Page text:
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Revolution is not my name

4 March 2011

So, when 47 Echo came out, I took the day off work. Shocking, I know, but I had friends in town and a party in MeatSpace to prepare for, so I made it a long weekend. One of my work buddies IMed me to let me know that my office (which is kind of huge) had put the book up on the lobby slides, which was an insanely nice thing for them to do.

When I came back to work the next day, I couldn’t tell you how many people came up to me and said “I didn’t know you wrote books,” or “I didn’t know you were a writer,” or some variation on that particular theme. And my first thought was, “well, no, of course you wouldn’t.” I mean, how would they?

This might be a tad surprising, as we’re drawing in on 100 entries on this blog, but I don’t talk about myself much out in the real world. When I’m at work, I mainly talk about work things. When I’m out with people, I mainly talk about whatever they’re talking about, and I listen to how they talk. This doesn’t seem at all strange to me, but apparently it’s not the norm for people who write.

Several people I know have told me that most writers bring up their book, or the thing they’re working on, or some story idea they had that they’re totally going to write when they have the time. And they talk about it a lot, in situations that have nothing to do with it at all. I don’t get that. I’d much rather write in my own space, in my own head, and not even mention it until it’s done (unless I need to pick someone’s brain for info). Then, when it comes out, I’m totally open to answering questions about it, but I’m not going to bring up the subject, especially not at work.

Is that just me? Or am I an oddity here? (I mean, I am odd, but on this particular issue, I mean.)

6 Comments leave one →
  1. 4 March 2011 0757

    Sounds mainly like desperation marketing, when people bring up their book in conversations about things that have nothing to do with it. Or their religion.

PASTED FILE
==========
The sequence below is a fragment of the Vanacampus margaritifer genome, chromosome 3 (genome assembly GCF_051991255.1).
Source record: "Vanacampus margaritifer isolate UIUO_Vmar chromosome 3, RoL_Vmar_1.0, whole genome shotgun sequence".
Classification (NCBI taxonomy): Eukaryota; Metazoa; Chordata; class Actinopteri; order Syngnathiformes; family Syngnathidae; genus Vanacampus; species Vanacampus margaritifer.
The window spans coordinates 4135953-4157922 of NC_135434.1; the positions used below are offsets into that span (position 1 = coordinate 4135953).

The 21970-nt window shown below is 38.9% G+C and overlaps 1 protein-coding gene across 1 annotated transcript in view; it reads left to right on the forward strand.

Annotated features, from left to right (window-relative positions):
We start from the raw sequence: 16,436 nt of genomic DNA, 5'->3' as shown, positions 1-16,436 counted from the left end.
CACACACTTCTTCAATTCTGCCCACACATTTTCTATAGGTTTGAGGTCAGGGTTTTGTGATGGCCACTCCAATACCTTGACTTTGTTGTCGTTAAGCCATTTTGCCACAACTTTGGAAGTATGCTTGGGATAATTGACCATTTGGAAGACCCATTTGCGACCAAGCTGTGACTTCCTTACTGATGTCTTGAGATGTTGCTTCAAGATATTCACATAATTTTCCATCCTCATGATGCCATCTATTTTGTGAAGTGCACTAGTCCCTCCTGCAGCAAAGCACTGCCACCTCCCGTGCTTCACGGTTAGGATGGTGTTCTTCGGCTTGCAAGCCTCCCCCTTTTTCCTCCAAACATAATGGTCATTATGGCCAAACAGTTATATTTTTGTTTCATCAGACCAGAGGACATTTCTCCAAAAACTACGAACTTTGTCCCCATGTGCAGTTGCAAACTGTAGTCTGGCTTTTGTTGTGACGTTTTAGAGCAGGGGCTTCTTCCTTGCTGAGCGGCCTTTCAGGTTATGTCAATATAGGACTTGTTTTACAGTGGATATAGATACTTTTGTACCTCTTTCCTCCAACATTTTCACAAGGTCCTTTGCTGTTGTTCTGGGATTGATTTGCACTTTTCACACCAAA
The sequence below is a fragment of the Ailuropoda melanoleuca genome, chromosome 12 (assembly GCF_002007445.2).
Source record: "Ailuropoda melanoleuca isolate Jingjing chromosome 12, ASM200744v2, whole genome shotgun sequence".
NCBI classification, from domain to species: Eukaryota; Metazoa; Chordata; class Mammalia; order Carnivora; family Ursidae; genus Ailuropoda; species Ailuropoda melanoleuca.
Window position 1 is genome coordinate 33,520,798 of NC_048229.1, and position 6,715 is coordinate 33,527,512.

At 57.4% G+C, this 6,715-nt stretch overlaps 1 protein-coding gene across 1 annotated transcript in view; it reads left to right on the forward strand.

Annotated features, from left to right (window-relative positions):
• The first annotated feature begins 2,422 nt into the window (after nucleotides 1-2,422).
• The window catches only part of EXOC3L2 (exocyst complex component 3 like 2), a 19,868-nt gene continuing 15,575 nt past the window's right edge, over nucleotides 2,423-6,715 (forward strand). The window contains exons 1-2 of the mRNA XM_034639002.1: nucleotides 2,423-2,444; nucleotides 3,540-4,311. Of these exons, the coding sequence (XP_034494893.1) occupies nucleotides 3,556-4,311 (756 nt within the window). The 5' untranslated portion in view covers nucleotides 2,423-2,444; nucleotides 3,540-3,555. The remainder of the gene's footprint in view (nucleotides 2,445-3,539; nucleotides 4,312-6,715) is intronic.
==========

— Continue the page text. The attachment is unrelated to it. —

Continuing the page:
There’s self-promotion and then there’s self-centeredness, but most people usually don’t draw a line between them, so you get a lot of the latter. Also, talking about things is a hell of a lot easier than actually doing them.

    Thing is, everyone wants to be successful and looked up to, and the center of attention (some more than most). We are social creatures, we humans, and we all crave validation, but to some of us, it’s an addiction. Fame. Notoriety, even if for all the wrong reasons.

    I’ve read that Martha Stewart isn’t that good of a home-maker, she’s just adept at shameless self-promotion, and stealing credit for the ideas and hard work of others. Same with Donald Trump–I’m sorry but filing for bankruptcy over 3X completely ruins any credibility you might have had for being any sort of ‘savvy businessman.’

    Meh, I’m out of words for now.

    • 4 March 2011 0931

      I think there are two types here — those who like external validation, and those who need external validation to live. I like it, but I don’t require it.

  2. 5 March 2011 0157

    My daughter is quite young and I’m sure her personality is not set in stone, but I know that she loves hearing people rave about her writing. It makes her very proud. She’s an 11 yr old geeky girl, who doesn’t enjoy most competitions–except maybe the spelling bee. 😀 Her brothers get trophies and kudos in sport, she deserves hers in writing!

    • 7 March 2011 1126

      Totally. It’s different when you’re a kid — encouragement, talking about writing, etc., all helps nurture the gift.

  3. 6 March 2011 1858

    Hi Shawn. I’m like you, I tend to just write and when I go socialising or the gym or whatever – the writing doesn’t voluntarily come up unless asked for. A few of my closest friends know that I write, but alas they tend to look at me strangely as my stories aren’t what they usually read.

  4. 7 March 2011 1846

    My writing is totally for me and my circle…, naw, no one at work ever knows about it unless they happen to be the stalker type and look me up online……

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